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(I mean the oracles of both,
Who shall depose it upon oath.)
Your garland in the following reign,
Change but the names, will do again.
But, if you think this trade too base,
(Which seldom is the dunce's case,)
Put on the critic's brow, and sit
At Will's the puny judge of wit.
A nod, a shrug, a scornful smile,
With caution us’d, may serve awhile.
Proceed no further in your part,
Before you learn the terms of art;
For you can never be too far gone
In all our modern critic's jargon: -
Then talk with more authentic face
Of unities, in time and place ;
Get scraps of Horace from your friends,
And have them at your fingers' ends ;
Learn Aristotle's rules by rote,
And at all hazards boldly quote;
Judicious Rymer oft review,
Wise Dennis, and profound Bossu;
Read all the prefaces of Dryden,
For these our critics much confide in,
(Though merely writ at first for filling,
To raise the volume's price a shilling.)
A forward critic often dupes us
With sham quotations peri hupsous;
And if we have not read Longinus,
Will magisterially outshine us.
Then, lest with Greek he overrun ye,
Procure the book for love or money,
Translated from Boileau's translation,
And quote quotation on quotation.
At Will's you hear a poem read,
Where Battus, from the table head,
Reclining on his elbow-chair,
Gives judgment with decisive air ;
To whom the tribe of circling wits
As to an oracle submits.
He gives directions to the town,
To cry it up or run it down;
Like courtiers, when they send a note,
Instructing members how to vote.
He sets the stamp of bad and good,
Though not a word be understood.
Your lesson learn'd, you 'll be secure
To get the name of connoisseur :
And, when your merits once are known,
Procure disciples of your own.
For poets (you can never want 'em)
Spread through Augusta Trinobantum,
Computing by their pecks of coals,
Amount to just nine thousand souls :
These o'er their proper districts govern,
Of wit and humour judges sovereign.
In every street a city-bard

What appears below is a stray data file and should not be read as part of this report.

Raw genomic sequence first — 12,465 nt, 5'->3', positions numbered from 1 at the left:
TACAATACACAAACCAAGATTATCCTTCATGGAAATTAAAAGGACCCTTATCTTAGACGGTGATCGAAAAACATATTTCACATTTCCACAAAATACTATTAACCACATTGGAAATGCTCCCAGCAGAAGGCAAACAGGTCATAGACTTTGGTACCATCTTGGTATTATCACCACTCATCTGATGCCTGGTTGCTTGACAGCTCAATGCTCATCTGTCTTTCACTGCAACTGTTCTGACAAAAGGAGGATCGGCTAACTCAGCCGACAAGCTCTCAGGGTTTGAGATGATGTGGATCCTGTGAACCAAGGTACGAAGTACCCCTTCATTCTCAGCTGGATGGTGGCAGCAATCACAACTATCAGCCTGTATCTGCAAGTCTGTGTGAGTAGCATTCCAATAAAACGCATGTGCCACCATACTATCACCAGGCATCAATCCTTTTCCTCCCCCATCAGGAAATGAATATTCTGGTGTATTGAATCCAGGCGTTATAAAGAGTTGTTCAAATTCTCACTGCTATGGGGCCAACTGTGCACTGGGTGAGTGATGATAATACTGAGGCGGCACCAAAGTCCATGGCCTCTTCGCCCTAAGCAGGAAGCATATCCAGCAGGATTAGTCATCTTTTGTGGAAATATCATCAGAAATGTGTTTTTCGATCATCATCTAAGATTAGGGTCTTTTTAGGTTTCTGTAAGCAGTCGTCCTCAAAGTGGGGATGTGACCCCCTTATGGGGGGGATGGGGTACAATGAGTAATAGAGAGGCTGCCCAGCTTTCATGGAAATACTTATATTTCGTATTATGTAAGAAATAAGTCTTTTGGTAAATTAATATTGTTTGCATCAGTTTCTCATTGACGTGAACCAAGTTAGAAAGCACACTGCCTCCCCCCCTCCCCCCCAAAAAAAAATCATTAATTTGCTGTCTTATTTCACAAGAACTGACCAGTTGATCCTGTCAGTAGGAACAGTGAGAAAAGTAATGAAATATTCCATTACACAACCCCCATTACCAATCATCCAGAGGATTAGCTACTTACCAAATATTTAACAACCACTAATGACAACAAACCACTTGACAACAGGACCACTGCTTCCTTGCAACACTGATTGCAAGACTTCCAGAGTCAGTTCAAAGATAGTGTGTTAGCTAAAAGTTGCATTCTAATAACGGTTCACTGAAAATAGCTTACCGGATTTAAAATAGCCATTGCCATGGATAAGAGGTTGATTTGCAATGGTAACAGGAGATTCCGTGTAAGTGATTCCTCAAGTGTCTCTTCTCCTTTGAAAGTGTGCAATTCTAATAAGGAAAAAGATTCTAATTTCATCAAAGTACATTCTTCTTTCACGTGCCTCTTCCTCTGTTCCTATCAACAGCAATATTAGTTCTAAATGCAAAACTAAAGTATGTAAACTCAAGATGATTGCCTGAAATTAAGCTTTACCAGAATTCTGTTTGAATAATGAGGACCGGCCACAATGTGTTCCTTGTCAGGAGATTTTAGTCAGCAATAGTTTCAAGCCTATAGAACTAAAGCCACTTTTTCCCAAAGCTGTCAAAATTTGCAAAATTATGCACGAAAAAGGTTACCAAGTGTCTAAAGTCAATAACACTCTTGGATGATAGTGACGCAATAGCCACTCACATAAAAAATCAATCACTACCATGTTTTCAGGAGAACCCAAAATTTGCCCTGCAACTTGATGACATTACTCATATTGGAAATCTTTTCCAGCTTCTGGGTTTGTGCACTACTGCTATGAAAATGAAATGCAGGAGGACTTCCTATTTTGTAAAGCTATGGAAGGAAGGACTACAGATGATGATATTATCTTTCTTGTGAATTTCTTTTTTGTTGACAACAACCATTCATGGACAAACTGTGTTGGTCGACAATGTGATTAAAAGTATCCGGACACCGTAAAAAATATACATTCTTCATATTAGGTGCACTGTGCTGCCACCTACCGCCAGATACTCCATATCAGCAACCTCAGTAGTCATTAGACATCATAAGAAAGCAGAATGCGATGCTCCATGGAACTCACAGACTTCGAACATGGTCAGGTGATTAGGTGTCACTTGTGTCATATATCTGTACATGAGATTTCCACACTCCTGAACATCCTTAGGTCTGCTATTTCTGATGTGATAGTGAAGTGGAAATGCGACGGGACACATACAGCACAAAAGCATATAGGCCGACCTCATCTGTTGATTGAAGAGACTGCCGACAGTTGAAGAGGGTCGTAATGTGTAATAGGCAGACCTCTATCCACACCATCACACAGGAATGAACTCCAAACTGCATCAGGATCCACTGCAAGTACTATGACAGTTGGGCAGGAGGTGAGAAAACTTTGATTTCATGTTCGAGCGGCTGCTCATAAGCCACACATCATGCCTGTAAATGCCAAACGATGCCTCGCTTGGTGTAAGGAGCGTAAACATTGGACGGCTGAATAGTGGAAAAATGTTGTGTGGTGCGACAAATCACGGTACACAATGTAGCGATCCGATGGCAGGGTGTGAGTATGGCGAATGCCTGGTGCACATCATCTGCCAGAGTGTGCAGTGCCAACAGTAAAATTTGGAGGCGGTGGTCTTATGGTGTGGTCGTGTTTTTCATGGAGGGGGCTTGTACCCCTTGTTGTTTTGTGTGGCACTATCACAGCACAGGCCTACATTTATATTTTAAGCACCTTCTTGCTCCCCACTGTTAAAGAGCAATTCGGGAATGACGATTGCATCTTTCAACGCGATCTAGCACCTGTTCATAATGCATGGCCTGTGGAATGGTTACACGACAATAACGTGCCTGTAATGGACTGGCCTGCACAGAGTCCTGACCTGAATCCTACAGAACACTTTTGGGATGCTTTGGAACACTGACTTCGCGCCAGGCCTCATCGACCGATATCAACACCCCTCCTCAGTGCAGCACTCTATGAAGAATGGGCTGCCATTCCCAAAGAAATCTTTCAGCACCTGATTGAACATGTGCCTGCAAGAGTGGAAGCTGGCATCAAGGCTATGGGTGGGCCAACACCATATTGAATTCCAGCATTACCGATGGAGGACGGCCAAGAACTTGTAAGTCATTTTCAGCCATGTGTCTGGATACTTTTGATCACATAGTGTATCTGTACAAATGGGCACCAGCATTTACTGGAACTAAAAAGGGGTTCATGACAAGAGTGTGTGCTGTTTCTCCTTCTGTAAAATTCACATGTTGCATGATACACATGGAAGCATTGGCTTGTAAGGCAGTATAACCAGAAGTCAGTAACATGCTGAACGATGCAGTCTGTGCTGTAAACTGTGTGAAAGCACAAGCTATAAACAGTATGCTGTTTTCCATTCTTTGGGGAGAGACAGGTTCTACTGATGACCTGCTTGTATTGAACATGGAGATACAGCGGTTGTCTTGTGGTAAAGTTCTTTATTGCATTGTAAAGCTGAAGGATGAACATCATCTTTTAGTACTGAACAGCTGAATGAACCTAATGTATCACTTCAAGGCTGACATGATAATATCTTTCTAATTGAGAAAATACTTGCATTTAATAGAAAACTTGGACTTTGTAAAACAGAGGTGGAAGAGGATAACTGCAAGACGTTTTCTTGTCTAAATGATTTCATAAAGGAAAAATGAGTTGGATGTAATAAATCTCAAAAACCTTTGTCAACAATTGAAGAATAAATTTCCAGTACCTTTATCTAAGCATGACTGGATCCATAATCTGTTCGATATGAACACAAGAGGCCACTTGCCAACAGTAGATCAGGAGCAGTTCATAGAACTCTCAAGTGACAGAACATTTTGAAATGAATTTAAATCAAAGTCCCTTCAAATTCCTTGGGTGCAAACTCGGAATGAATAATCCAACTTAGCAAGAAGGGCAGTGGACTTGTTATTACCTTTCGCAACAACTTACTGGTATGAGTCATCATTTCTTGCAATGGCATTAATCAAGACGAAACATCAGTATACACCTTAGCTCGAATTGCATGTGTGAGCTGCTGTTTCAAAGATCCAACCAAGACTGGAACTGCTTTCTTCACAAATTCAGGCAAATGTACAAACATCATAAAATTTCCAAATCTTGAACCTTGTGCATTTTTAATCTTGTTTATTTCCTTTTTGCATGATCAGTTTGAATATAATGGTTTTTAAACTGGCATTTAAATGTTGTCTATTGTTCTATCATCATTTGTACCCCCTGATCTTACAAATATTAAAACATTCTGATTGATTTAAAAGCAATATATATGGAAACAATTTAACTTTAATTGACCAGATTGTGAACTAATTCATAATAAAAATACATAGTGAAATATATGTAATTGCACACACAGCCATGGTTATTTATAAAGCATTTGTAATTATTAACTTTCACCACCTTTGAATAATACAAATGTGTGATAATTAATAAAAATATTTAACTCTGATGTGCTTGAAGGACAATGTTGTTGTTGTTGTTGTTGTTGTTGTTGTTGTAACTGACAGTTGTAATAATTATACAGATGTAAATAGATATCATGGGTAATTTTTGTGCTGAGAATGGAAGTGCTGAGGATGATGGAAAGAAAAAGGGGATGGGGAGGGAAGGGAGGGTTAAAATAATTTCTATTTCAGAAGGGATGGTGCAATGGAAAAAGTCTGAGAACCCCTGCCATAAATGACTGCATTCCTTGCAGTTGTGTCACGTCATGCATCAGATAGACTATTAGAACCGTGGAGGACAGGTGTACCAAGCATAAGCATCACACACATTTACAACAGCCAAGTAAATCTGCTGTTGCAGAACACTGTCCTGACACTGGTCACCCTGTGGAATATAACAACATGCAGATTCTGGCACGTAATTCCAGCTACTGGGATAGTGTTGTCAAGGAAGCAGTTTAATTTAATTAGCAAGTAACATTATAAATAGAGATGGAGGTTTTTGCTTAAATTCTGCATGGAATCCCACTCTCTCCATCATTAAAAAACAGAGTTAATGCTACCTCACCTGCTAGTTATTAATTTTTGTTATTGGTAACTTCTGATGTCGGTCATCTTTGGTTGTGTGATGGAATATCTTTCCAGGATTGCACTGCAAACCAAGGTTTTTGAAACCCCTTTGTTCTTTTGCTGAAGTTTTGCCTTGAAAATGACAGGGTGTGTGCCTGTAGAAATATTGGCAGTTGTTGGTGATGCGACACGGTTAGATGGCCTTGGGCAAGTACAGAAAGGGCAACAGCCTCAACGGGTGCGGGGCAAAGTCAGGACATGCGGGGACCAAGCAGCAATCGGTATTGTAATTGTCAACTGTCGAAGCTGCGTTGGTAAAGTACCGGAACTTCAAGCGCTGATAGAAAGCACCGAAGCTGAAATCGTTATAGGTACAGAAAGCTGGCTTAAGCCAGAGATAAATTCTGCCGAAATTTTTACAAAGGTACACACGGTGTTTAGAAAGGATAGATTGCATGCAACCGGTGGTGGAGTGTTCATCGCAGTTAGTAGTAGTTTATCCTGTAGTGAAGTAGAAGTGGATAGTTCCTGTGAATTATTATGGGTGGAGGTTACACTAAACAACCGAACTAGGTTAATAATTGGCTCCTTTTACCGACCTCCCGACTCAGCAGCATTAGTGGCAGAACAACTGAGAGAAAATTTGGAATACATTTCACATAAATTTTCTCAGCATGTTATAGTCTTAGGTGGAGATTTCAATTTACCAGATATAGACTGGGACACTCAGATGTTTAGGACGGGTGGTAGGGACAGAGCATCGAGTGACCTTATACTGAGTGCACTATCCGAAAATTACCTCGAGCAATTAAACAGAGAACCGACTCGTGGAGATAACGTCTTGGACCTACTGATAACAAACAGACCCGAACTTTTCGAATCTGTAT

Rules, like an alderman, his ward ;
His indisputed rights extend
Through all the lane, from end to end;
The neighbours round admire his shrewdness
For songs of loyalty and lewdness;
Outdone by none in rhyming well,
Although he never learn’d to spell.
Two bordering wits contend for glory; And one is Whig, and one is Tory : And this for epics claims the bays, And that for elegiac lays: Some fam'd for numbers soft and smooth, By lovers spoke in Punch's booth ; And some as justly fame extols For lofty lines in Smithfield drolls. Bavius in Wapping gains renown, And Mævius reigns o'er Kentish-town: Tigellius, plac'd in Phoebus' car, From Ludgate shines to Temple-bar; Harmonious Cibber entertains The court with annual birth-day strains; Whence Gay was banish'd in disgrace; Where Pope will never show his face; Where Young must torture his invention To flatter knaves, or lose his pension.
But these are not a thousandth part Of jobbers in the poet's art, Attending each his proper station, And all in due subordination, Through every alley to be found, In garrets high, or under ground; And when they join their pericranies, Out skips a book of miscellanies. Hobbes clearly proves that every creature Lives in a state of war by nature, The greater for the smallest watch, But meddle seldom with their match. A whale of moderate size will draw A shoal of herrings down his maw;
A fox with geese his belly crams;
A wolf destroys a thousand lambs :
But search among the rhyming race,
The brave are worry'd by the base.
If on Parnassus' top you sit,
You rarely bite, are always bit.
Each poet of inferior size
On you shall rail and criticise,
And strive to tear you limb from limb;
While others do as much for him.
The vermin only tease and pinch
Their foes superior by an inch.
So, naturalists observe, a flea
Hath smaller fleas that on him prey;
And these have smaller still to bite 'em,
And so proceed ad infinitum.
Thus every poet in his kind
Is bit by him that comes behind :
Who, though too little to be seen,
Can tease, and gall, and give the spleen ;
Call dunces fools and sons of whores,
Lay Grub-street at each other's doors;
Extol the Greek and Roman masters,
And curse our modern poetasters;
Complain, as many an ancient bard did,
How genius is no more rewarded ;
How wrong a taste prevails among us ;
How much our ancestors outsung us ;
Can personate an awkward scorn
For those who are not poets born;
And all their brother-dunces lash,
Who crowd the press with hourly trash.
O Grub-street ! how do I bemoan thee, Whose graceless children scorn to own thee! Their filial piety forgot, Deny their country, like a Scot ; Though, by their idiom and grimace, They soon betray their native place. Yet thou hast greater cause to be Asham’d of them, than they of thee, Degenerate from their ancient brood, Since first the court allow'd them food.
Remains a difficulty still,
To purchase fame by writing ill.
From Flecknoe down to Howard's time,
How few have reach'd the low sublime !
For when our high-born Howard dy'd,
Blackmore alone his place supply'd :
And, lest a chasm should intervene,
When Death had finish'd Blackmore's reign,
The leaden crown devolv'd to thee,
Great poet of the hollow tree.
But ah! how unsecure thy throne !
A thousand bards thy right disown:
They plot to turn, in factious zeal,
Duncenia to a common weal;
And with rebellious arms pretend
An equal privilege to descend.
In bulk there are not more degrees
From elephants to mites in cheese,
Than what a curious eye may trace
In creatures of the rhyming race.
From bad to worse, and worse, they fall ;
But who can reach the worst of all ?